Power projects in Mena states to cost $49bn
Proposed and announced power projects in seven Middle East and North African (Mena) countries alone will cost close to $49 billion (Dh179.9bn), with projected electricity generation of 24,000MW, according to a report released at an energy and water summit in Abu Dhabi.
The report, 'Keeping Pace with Demand – GCC Power Market Report 2010', by Meed, prepared in association with Siemens, outlines power projects in the UAE, Oman, Kuwait, Jordan, Syria, Tunisia and Morocco with their cost estimated.
According to the report, the UAE projects (excluding Shuweihat Three [S3] and other proposed project) will cost $28.7bn, generating up to 12,000MW electricity, and it includes the recently announced nuclear power plants. Oman will be investing $8.1bn for up to 2,195MW power; Kuwait $4.6bn with 35,00MW; Jordan $2.1 bn with up to 3,300MW; Syria $300 million with up to 350MW; Tunisia $1.9bn with up to 1,700MW; and Morocco $2.7bn with 1,300MW.
"Demand for power in the Middle East continues to grow, despite the slowdown in economic growth witnessed in some areas of the region in the wake of the global financial crisis. The UAE Energy Ministry has revised down its power demand growth forecast from 40,000MW to 33,400MW by 2020, but this still represents an 81 per cent increase on current consumption level," said Bernadette Redfern, a report contributor.
He wrote in another study, which is part of the report, that Mena's nuclear capacity by 2018 is projected to reach 4,600MW, with Abu Dhabi producing 1,400MW, Iran and Jordan 1,000MW each and Egypt 1,200MW.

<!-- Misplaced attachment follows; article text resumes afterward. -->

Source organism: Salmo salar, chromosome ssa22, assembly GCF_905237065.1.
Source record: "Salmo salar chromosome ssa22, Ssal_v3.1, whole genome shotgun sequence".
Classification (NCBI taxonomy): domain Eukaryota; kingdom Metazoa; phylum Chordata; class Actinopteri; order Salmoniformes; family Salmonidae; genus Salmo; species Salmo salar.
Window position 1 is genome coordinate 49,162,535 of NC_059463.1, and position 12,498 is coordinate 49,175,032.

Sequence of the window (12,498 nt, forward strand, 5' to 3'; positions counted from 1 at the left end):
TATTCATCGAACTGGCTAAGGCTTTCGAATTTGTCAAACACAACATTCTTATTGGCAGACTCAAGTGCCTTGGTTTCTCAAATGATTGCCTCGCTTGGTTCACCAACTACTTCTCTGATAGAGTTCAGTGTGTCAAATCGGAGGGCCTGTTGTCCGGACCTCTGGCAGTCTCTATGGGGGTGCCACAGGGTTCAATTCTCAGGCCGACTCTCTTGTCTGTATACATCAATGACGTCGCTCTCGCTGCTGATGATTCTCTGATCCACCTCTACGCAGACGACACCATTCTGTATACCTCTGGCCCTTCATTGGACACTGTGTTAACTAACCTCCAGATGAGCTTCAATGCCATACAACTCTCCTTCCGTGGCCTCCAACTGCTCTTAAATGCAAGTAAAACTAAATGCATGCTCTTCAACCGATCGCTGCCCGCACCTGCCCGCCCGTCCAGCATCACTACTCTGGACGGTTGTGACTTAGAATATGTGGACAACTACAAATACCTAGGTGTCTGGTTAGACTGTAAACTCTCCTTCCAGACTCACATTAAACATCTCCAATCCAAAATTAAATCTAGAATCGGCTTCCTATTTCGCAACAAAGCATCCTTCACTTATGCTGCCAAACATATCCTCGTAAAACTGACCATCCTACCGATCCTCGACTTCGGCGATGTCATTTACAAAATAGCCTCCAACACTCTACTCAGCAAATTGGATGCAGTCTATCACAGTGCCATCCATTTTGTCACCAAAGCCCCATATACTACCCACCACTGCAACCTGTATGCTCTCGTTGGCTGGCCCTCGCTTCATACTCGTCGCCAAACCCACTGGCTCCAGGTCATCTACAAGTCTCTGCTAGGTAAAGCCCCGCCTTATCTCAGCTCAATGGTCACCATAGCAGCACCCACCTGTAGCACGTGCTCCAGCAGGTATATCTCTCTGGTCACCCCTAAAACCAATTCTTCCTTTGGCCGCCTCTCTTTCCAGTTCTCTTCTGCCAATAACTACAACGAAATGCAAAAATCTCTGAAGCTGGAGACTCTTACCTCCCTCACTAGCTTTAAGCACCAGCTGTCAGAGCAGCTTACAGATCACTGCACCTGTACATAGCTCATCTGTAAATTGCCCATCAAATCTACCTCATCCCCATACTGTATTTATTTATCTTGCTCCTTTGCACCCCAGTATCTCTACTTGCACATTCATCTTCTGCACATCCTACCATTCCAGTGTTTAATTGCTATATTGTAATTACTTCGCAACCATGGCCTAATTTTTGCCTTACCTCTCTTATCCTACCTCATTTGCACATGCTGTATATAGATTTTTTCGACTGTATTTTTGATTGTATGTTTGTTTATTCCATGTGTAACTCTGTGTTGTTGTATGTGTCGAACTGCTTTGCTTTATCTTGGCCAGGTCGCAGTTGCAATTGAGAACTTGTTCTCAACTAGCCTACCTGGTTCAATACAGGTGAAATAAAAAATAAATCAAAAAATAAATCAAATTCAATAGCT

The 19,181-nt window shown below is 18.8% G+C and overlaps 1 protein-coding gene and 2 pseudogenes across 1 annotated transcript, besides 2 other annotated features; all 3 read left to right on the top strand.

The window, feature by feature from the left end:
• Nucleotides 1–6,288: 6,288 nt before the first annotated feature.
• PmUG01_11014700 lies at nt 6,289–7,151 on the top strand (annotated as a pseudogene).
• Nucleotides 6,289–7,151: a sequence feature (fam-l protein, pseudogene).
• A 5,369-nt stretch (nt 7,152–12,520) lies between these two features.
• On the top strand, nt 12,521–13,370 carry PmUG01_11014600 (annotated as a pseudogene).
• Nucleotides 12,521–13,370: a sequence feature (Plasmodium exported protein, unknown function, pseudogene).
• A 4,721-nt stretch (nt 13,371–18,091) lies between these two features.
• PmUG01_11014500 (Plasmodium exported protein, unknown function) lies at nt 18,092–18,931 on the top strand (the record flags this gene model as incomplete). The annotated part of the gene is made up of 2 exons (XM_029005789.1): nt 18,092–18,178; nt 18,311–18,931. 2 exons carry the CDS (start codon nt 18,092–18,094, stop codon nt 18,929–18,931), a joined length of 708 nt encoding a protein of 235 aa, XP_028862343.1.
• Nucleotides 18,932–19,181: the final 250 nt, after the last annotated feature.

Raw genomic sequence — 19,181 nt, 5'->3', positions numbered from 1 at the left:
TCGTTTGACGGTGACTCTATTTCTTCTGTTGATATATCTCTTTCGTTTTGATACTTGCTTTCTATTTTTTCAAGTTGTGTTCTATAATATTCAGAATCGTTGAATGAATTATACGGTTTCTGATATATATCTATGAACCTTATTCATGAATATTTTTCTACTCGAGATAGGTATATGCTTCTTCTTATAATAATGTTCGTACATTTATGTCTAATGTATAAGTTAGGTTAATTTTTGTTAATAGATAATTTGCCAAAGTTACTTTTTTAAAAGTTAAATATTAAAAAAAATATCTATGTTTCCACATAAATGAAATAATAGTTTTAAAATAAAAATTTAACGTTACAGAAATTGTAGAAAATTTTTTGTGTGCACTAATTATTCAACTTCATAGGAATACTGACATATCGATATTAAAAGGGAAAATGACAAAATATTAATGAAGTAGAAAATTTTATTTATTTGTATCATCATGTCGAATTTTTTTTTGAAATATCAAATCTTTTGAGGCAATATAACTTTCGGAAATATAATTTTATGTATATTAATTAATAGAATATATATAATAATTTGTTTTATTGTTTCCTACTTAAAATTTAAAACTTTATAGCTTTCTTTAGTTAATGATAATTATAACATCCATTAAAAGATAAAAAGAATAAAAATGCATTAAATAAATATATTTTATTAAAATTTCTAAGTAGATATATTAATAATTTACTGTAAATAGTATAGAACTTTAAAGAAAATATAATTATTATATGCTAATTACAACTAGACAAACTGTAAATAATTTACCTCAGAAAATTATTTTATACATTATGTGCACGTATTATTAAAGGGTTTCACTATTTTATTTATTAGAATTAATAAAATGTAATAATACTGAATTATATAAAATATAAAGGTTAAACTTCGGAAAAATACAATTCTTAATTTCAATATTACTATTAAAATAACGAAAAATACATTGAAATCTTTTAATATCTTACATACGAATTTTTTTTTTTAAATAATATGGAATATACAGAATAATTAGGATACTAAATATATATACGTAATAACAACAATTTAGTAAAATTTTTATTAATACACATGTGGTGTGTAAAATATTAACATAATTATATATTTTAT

"The UAE has moved the quickest and I think that is an incentive for the other countries." Redfern quotes Abdelmajid Mahjoub, head of Tunisia-based Arab Atomic Energy Agency (AAEA), as saying.
According to the report, after the UAE, Jordan and Egypt are the Arab states that made the most progress in developing their nuclear energy programmes. The report also said the UAE is effectively outsourcing its entire programme to South Korean consortium, which includes Hyundai, Doosan Heavy Industries and other Kepco subsidiaries.
Mahjoub told Meed: "The UAE model will probably not be followed by many countries. Egypt, Jordan, Libya and Algeria would like to establish the technology themselves in co-operation with others. Outsourcing is an expensive option, which the non-Gulf states cannot afford."
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